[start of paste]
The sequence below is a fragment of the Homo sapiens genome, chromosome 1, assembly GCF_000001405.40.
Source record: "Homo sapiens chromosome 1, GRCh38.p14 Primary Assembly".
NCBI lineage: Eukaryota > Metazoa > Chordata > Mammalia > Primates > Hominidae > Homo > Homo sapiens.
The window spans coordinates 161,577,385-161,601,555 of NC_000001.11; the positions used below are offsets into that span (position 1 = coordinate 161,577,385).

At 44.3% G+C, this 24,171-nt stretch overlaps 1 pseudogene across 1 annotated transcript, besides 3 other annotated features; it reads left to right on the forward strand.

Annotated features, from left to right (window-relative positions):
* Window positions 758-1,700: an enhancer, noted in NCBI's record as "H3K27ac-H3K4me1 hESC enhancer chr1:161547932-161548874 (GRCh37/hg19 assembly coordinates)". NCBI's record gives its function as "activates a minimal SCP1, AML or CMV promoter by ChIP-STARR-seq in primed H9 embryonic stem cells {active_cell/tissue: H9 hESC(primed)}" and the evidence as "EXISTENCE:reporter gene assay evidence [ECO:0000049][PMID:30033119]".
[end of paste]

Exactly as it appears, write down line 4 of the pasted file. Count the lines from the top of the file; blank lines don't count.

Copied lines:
The window spans coordinates 161,577,385-161,601,555 of NC_000001.11; the positions used below are offsets into that span (position 1 = coordinate 161,577,385).